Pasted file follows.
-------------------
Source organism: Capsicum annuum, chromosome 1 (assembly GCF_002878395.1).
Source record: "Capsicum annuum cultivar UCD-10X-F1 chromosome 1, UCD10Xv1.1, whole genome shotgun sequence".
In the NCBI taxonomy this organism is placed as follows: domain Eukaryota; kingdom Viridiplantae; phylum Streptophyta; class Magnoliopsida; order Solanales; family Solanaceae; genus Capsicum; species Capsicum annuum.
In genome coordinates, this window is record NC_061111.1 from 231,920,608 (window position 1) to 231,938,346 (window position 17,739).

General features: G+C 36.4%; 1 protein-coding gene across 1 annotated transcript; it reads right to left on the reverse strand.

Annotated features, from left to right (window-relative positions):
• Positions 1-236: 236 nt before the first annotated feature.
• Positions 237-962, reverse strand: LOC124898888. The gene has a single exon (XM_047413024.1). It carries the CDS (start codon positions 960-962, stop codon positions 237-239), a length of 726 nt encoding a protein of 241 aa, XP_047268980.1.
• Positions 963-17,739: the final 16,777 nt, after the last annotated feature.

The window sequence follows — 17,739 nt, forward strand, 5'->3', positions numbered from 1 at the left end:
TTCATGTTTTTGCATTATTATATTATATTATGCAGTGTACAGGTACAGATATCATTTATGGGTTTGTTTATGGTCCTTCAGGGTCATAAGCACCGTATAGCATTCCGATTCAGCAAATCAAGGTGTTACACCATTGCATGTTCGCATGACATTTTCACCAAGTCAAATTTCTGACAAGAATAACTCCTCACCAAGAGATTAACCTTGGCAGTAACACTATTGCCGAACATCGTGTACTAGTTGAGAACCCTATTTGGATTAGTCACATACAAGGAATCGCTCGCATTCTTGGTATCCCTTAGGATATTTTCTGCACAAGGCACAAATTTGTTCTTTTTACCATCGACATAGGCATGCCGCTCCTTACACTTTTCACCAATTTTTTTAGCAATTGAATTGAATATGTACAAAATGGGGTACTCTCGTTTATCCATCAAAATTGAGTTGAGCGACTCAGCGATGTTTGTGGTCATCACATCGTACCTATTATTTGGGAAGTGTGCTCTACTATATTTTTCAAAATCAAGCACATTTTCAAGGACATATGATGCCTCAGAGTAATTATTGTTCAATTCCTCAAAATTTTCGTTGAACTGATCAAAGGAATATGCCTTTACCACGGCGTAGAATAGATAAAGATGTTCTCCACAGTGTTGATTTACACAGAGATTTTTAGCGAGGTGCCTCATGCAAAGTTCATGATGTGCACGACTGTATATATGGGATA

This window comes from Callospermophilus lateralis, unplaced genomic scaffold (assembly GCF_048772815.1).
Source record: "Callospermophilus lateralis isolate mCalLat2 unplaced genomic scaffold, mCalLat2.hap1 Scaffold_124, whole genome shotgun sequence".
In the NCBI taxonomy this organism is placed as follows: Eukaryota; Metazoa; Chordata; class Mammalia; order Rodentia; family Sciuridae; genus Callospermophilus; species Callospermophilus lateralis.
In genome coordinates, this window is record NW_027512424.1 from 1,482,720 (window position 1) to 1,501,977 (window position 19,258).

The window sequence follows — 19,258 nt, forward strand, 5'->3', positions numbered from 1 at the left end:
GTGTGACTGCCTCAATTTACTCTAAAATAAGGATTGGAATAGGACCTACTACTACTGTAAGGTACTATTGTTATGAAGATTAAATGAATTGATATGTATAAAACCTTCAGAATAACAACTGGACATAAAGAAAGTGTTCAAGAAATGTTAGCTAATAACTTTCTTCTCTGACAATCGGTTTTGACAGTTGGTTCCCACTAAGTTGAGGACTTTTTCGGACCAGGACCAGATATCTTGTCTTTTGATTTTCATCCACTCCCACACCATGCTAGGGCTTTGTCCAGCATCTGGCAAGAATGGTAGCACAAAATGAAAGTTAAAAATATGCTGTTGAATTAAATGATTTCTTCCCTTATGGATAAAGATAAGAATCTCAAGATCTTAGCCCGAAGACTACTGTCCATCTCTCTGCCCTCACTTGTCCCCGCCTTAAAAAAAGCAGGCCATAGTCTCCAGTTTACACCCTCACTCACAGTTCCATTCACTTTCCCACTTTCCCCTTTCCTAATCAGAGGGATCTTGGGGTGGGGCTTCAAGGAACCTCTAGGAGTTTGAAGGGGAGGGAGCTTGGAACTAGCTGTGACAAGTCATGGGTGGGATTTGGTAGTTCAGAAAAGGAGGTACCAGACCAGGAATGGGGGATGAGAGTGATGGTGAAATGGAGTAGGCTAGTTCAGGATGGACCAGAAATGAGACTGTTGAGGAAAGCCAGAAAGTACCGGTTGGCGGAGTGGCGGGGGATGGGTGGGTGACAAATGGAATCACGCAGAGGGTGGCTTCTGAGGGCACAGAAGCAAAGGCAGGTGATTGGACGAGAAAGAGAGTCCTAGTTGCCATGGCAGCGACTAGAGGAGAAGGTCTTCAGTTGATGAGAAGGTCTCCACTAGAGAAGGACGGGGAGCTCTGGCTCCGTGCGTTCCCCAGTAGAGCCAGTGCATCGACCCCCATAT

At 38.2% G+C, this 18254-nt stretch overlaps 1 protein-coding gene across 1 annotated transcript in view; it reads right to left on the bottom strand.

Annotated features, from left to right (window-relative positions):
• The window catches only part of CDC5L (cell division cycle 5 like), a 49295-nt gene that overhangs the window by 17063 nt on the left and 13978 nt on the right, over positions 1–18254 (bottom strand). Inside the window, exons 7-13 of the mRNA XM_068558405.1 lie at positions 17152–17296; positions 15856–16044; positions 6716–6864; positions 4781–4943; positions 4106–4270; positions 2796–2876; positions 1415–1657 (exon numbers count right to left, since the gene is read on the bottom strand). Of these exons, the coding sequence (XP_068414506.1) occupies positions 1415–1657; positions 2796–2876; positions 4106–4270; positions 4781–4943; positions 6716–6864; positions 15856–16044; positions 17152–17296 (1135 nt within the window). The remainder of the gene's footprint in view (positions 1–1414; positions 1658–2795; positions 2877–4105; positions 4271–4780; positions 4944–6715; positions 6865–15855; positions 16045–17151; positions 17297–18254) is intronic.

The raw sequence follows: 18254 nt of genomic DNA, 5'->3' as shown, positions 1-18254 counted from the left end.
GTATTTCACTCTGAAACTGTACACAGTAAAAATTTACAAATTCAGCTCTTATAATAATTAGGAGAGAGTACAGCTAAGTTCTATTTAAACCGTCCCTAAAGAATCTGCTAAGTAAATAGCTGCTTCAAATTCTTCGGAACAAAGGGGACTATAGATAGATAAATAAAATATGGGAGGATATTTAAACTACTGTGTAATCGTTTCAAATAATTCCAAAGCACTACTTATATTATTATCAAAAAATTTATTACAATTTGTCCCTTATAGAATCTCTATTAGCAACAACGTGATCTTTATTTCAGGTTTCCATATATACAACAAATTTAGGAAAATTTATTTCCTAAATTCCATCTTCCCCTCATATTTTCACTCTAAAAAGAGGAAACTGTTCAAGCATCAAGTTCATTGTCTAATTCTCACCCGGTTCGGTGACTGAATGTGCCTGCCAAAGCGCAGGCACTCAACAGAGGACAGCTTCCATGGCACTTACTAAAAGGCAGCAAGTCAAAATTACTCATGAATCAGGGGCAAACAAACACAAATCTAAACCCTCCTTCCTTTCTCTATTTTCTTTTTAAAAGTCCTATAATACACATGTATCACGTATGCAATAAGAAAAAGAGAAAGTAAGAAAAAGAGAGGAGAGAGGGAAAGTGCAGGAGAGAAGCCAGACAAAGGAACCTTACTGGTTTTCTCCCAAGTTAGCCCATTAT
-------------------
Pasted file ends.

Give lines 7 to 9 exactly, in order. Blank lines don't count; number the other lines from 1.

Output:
• Positions 1-236: 236 nt before the first annotated feature.
• Positions 237-962, reverse strand: LOC124898888. The gene has a single exon (XM_047413024.1). It carries the CDS (start codon positions 960-962, stop codon positions 237-239), a length of 726 nt encoding a protein of 241 aa, XP_047268980.1.
• Positions 963-17,739: the final 16,777 nt, after the last annotated feature.